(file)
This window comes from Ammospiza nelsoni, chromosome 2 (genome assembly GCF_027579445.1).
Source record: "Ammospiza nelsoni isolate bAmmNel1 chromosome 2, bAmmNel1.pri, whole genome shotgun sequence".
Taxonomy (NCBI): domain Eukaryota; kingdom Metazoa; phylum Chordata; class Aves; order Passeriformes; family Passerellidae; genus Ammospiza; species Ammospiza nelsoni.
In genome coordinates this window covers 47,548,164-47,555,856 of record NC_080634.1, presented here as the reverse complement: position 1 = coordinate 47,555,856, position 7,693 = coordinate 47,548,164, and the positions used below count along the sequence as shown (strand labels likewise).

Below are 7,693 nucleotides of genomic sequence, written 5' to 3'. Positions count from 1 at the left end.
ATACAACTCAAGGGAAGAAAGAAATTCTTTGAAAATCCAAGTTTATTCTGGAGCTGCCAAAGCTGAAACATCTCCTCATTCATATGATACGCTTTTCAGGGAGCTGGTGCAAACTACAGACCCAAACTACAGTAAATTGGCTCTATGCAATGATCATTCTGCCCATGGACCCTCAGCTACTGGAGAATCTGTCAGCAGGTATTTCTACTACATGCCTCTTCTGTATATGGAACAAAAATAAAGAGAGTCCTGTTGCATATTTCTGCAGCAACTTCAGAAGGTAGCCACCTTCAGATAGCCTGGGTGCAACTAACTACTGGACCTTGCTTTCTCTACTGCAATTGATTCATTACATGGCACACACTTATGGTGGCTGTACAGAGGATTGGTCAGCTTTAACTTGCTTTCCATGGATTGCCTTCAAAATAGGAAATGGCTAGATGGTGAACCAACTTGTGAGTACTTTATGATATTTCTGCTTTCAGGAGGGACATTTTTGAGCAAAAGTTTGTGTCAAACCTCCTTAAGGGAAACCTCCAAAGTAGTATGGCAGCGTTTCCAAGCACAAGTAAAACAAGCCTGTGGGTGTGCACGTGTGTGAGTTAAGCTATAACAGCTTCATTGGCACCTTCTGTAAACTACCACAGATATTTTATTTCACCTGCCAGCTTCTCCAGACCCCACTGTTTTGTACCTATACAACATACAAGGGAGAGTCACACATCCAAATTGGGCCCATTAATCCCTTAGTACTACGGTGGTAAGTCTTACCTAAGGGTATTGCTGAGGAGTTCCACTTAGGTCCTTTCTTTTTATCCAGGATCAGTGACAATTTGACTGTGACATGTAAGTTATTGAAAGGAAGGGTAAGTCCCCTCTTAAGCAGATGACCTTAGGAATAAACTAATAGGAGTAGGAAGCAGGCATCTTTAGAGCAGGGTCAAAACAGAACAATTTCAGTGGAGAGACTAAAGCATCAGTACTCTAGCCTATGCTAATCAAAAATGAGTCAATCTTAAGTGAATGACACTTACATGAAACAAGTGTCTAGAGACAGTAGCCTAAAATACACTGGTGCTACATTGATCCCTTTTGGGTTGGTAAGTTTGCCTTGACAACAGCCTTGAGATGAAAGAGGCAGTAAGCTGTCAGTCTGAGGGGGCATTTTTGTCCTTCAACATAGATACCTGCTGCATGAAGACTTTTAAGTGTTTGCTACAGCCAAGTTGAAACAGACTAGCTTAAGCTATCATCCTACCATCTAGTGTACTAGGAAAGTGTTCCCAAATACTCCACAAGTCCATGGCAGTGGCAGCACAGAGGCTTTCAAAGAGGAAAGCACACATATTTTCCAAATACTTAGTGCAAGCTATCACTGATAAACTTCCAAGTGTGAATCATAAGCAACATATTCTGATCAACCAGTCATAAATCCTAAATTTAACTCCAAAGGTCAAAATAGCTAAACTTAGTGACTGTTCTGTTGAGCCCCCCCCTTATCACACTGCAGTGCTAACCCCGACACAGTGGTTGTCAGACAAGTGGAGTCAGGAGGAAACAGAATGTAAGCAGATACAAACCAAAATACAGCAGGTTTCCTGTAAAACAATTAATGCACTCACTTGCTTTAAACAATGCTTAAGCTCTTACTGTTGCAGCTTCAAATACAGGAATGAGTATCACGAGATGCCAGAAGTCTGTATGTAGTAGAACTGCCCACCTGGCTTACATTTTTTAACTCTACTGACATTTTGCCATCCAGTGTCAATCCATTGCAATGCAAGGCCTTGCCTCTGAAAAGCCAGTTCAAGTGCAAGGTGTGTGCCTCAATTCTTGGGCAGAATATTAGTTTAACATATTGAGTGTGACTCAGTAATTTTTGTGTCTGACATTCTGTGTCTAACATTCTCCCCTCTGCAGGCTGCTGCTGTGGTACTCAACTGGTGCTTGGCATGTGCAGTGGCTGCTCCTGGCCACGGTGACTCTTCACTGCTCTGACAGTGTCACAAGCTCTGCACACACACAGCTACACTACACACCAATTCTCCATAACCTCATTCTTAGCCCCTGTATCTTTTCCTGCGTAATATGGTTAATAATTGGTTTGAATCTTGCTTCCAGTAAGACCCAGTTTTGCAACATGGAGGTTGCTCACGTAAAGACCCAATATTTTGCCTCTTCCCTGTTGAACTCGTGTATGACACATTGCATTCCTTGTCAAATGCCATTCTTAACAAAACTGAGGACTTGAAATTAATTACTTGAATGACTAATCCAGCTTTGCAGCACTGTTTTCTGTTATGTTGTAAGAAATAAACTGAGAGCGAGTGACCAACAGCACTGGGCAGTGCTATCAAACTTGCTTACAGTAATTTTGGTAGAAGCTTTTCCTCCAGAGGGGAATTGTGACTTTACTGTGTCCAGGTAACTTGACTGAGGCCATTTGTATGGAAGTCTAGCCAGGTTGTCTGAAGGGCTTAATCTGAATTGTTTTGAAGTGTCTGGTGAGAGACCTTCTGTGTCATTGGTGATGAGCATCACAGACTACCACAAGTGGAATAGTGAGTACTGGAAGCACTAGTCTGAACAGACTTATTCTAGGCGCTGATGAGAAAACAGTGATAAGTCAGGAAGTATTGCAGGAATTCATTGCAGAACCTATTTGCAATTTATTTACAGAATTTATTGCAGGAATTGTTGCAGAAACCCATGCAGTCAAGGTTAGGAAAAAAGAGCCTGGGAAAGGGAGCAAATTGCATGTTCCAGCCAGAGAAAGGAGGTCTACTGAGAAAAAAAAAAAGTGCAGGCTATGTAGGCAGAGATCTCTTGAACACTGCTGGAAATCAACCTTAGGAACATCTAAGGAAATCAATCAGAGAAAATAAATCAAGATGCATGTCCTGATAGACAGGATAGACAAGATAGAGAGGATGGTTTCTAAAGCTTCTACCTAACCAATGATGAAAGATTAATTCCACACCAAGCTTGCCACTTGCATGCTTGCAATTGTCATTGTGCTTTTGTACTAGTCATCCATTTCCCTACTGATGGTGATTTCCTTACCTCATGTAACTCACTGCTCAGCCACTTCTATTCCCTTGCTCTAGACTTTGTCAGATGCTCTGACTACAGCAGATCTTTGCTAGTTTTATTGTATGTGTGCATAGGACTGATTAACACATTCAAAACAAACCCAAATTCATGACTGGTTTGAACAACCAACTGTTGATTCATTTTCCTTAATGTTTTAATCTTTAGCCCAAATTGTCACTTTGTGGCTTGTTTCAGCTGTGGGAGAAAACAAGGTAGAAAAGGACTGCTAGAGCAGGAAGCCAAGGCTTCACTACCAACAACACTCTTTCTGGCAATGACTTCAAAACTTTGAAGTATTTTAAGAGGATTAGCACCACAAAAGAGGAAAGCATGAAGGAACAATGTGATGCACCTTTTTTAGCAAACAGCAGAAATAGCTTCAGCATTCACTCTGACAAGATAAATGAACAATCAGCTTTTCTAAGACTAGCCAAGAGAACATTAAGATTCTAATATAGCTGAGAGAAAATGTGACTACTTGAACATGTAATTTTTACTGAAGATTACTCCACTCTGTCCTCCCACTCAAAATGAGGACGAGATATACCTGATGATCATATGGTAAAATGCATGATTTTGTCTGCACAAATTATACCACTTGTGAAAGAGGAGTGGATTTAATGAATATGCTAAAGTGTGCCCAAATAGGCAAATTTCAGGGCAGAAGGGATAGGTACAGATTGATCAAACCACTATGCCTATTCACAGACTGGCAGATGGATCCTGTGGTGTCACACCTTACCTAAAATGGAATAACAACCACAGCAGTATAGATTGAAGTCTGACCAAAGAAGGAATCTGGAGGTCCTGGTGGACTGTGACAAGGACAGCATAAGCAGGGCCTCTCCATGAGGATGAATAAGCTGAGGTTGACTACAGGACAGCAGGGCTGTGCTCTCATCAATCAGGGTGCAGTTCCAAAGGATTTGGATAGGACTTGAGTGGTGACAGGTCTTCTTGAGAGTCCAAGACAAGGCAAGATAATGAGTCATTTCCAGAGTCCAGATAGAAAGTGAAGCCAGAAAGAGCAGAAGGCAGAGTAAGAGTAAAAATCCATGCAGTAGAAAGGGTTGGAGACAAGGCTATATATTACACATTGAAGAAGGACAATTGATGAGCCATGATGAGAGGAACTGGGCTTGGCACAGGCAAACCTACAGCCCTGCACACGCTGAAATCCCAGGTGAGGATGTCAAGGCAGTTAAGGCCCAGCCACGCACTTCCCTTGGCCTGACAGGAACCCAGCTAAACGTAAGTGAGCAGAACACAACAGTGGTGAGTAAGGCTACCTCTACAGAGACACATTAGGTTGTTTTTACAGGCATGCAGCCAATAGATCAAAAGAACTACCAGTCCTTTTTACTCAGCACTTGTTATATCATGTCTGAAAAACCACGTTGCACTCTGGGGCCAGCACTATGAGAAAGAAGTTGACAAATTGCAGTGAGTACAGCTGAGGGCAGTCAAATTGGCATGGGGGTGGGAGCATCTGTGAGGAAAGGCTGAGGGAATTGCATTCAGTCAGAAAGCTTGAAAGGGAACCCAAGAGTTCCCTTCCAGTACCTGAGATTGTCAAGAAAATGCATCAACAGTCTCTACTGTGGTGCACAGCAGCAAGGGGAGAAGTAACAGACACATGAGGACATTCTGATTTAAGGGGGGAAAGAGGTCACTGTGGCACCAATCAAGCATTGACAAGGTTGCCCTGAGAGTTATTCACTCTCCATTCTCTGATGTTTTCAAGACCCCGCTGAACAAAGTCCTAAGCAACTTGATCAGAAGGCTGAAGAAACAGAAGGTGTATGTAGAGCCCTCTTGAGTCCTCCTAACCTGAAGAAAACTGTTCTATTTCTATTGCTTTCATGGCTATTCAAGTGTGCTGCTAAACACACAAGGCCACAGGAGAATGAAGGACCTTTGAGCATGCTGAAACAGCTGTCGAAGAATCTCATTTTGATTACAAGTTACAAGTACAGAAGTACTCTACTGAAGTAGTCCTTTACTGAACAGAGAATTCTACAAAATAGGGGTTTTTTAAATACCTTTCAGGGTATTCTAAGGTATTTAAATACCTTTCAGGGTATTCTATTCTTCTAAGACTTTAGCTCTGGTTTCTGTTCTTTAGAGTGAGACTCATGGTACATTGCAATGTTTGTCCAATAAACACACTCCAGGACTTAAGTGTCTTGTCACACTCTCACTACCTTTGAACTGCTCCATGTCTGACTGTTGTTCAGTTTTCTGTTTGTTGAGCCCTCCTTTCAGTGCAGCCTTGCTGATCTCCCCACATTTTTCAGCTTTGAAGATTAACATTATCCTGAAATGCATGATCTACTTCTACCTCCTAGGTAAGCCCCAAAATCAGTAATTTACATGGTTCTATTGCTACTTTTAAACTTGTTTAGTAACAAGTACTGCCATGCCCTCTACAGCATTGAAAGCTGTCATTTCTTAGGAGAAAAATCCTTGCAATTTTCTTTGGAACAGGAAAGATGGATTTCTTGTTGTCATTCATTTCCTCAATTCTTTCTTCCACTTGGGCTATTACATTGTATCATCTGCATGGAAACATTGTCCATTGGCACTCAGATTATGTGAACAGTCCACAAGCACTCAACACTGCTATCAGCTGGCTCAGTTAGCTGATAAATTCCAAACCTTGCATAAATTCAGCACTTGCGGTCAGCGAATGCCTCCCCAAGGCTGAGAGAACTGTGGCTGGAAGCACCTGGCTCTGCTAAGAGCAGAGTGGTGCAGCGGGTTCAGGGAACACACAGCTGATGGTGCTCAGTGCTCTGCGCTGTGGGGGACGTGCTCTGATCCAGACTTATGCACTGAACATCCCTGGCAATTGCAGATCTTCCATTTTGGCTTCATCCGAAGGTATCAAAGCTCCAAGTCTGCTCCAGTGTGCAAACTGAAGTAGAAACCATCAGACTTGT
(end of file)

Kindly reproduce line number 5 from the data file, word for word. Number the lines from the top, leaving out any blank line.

Below are 7,693 nucleotides of genomic sequence, written 5' to 3'. Positions count from 1 at the left end.